For a good account of this see Robin Hahnel’s Economic Justice and Democracy, (p195-207).

    • avatar
      Michael Albert July 24, 2015 6:00 pm 

      Saying we need to conduct our technical research and development consistent with our values – ecological and social, and that we now do not, is quite true. But sometimes people reject technology per se, not bad technology… my guess is we agree.

  4. John Vincent July 21, 2015 4:16 am 

    “Public, accessible vision, political and otherwise, which truly serves the whole populace is precisely what is needed.” – Albert

    That’s absolutely right. Anarchism, or libertarian socialism, does have a whole lot going for it because it is about new organizational structures that are free of the old oppressive and exploitive ones that put decision-making in the hands of a few.

    Voline, the twentieth century anarchist, wrote:

    “A mistaken – or, more often, deliberately inaccurate – interpretation alleges that the libertarian concept means the absence of all organization. This is entirely false: it is not a matter of “organization” or “nonorganization” but of two different principles of organization… Of course, say the anarchists, society must be organized. However, the new organization … must be established freely, socially, and above all, from below.”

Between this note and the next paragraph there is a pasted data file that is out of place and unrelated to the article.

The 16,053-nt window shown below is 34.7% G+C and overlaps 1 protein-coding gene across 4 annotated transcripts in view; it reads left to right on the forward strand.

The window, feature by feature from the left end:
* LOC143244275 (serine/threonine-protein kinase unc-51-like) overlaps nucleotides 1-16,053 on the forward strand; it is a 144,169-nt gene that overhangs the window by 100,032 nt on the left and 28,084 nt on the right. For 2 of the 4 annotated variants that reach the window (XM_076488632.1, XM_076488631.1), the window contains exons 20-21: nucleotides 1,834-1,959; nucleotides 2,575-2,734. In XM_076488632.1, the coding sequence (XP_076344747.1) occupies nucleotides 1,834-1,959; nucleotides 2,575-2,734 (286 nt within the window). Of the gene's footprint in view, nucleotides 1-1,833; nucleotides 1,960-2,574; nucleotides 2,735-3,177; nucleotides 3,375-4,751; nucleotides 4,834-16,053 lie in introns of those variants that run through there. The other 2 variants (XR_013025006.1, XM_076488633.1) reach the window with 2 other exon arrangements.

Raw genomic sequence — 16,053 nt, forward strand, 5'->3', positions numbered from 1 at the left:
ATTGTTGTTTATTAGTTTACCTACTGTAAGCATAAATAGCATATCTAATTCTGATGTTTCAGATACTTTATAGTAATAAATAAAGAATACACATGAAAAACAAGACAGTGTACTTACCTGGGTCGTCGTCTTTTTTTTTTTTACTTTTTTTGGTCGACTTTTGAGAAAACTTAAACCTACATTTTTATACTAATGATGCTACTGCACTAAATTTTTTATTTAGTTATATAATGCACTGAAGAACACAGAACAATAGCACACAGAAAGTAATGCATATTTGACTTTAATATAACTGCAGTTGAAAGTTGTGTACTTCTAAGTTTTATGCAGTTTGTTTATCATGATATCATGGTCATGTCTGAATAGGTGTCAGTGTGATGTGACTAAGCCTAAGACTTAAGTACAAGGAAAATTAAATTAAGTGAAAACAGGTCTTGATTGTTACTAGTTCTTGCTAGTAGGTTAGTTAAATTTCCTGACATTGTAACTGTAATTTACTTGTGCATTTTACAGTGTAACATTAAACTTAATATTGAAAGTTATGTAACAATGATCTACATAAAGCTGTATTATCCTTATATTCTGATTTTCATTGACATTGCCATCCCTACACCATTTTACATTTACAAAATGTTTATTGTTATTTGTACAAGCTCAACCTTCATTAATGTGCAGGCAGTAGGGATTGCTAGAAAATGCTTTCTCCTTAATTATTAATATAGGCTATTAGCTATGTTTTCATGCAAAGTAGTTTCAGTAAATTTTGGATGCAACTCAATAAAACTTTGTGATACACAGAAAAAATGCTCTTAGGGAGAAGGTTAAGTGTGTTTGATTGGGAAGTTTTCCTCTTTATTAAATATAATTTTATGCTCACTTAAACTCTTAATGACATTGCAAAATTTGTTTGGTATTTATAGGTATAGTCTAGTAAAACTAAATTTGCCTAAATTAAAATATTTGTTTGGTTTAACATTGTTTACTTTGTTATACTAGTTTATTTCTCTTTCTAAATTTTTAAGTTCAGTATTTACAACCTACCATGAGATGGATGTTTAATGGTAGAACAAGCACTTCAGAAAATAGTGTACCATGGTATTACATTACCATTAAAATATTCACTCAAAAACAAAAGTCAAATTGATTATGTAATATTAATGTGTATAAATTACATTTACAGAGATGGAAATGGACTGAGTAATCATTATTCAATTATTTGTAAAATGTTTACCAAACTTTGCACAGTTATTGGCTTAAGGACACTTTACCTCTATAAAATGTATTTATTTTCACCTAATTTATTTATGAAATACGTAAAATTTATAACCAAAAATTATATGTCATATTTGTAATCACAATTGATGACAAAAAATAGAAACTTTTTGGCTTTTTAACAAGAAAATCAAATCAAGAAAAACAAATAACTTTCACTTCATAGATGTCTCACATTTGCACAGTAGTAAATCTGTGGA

This, I think, is what the Black Lives Matter movement is articulating, consciously or not, when they heckle Democratic presidential candidates for refusing to address directly the immediate need to reform the societal structures that are oppressing Blacks, namely law enforcement, and the judicial and corrections systems. It is obvious that these candidates do not have the answers, nor should they be relied on to have any since the required alternative vision must come from those being oppressed. Not from the elite. This is one example of where an anarchist approach and vision is needed. It needs to call into question the current authoritarian structures that are failing to serve the entire populous and put forward reforms that will lead to new, more socially just institutions.

    • avatar
      Michael Albert July 24, 2015 6:07 pm 

      We agree – but here is a dilemma. Many anarchists reject the idea of poilce – not just today’s police, or bad police, etc., but the notion that there would need to be any kind of apparatus for dealing with violations. Some will say, there will be no violations. Others will say, there will be violations, but everyone should be prepared to deal with them – we don’t need a separate police of any kind. These positions are sometimes held ideologically – as identity, even – rather than based on thinking about social relations and situations.